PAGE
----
LC Roast Chicken for Four Note
This mindbendingly moist hen with preternaturally crisp skin is the happy consequence of a super simple equation: Smallish hen + super hot oven = well, we already sort of gave it away. Ordinarily a single hen ought to serve four, although this technique turns out a bird so lovely, it’s best not to leave it to chance. We suggest you instead roast two birds at once, snuggled side by side, in a largish pan. However many hens you roast, don’t forget to clean the oven first, lest any runover remnants from last October’s apple pie trigger your smoke alarm. Oh, and the results work the same regardless of whether you slather the hen silly with the herb butter specified in the recipe below or simply douse it with a little olive oil and coarse sea salt. Think we’re overhyping the recipe? Try it.
Roast Chicken for Two
- Quick Glance
- 30 M
- 1 H, 20 M
- Serves 2 (okay, maybe 4)
Preheat the oven to 450°F (232°C).
In a small bowl, mash half the rosemary, thyme, and parsley with the softened butter with a fork. Season with 1/8 teaspoon of the salt and 1/8 teaspoon of the pepper. Use your fingertips to slide the herbed butter beneath the skin of the breasts, starting at the opening near the neck and sliding it as far as possible beneath the skin. Stuff the cavity with the remaining chopped herbs and 1 head of garlic. Season with 1/2 teaspoon of salt and 1/4 teaspoon of pepper.
Heat the oil in a heavy ovenproof sauté pan over medium-high heat until hot but not smoking.
If you wish to sear the bird prior to roasting, truss the chicken with butcher’s twine*. Place the bird on its side in the skillet, searing the leg and breast. Leave it untouched in the pan for at least 4 minutes, turning only when the bird is burnished brown. Turn to brown the other breast side, and then the top and bottom of the bird so that it is well-browned on all sides. Spoon off the excess fat.
If you don’t wish to sear the bird prior to roasting, place the chicken in the skillet, breast side up.
If desired, strew a couple sprigs of rosemary and thyme in the pan and place the remaining 2 heads garlic around the bird. Transfer the skillet to the oven. Roast until the chicken is cooked through, basting occasionally with the pan juices, for about 40 minutes. The bird is done when when the juices run clear from the joint between leg and thigh. If the bid’s skin begins to burn, cover with an aluminum-foil tent. Let stand at least 10 minutes prior to carving.
*Trussing a chicken note: To hold its shape and allow for even stovetop browning, it’s important to properly truss the bird. Its upper wings are held tight against the body and the legs are crossed and bound at what would be the ankles. Begin by rinsing and drying the chicken, and then snipping the wings off at the elbow joint; discard or freeze the wing tips to make a stock. Lay a piece of kitchen twine, about 36 inches long, across a cutting board and place the chicken in the middle of the string. Pull the string up on both sides so that it draws the wings up against the bird’s body. Bring each side of the string down along the breasts and pull snugly so the string tucks between the breast and the leg on each side. Wrap each piece of the string around the opposite ankle, then pull the string taut so the ankles are crossed and closed over the cavity. Tie the string very lightly and snip off any excess. The bird should now be snug, tight, and roundish.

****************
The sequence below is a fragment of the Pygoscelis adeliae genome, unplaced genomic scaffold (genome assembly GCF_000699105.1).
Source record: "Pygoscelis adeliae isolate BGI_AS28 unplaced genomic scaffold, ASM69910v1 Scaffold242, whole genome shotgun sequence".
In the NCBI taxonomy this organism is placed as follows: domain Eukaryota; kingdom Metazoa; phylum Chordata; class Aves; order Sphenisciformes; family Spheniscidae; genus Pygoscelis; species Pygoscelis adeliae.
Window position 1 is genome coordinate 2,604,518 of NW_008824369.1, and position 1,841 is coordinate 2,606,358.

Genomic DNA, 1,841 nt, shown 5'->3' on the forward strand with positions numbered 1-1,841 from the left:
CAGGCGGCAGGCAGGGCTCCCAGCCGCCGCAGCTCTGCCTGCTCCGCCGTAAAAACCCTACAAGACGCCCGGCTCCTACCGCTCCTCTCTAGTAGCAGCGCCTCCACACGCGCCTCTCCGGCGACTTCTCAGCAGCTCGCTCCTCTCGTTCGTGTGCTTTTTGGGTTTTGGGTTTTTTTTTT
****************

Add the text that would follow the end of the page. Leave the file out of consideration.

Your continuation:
Recipe Testers' Reviews
I roasted the chicken without searing it first, and exactly 40 minutes later, the chicken came out looking gorgeous. The skin was golden and crispy, and the meat was so juicy—perfectly done. (My chicken weighed 3 1/2 pounds, and it was close to room temperature when it went into the oven.) The roasting pan didn’t have enough jus to make a sauce, but the moist chicken wasn’t screaming for it, either. Another thing this roast chicken can do without is parsley—it was overpowered by the rosemary and thyme, and, quite frankly, I didn’t miss it. TIP: Save the carcass—with all of the herbs and garlic, it’ll make a lovely stock for later use.
Things got a little messy when rubbing the herb butter under the chicken’s skin, but I did it, and trussed the chicken without too much trouble. A good portion of butter oozed out of the chicken and into the pan—I’m not sure it’s supposed to do that, but it certainly made for a richer pan sauce. I left the chicken in the oven for an extra 15 minutes because the inner thigh meat was still pink, and even with the extra time, the breast meat was still moist and infused with herb flavor, with a hint of garlic. The skin all over the bird (except for underneath) was exceptionally crisp and delicious. (I don’t think I missed anything by not searing the chicken beforehand.) I’ve cooked chickens at all sorts of temperatures, but I’d go with this high temperature because it guarantees crispy skin without suffering the breast meat. I later mixed the leftovers into a gravy for chicken pot pie.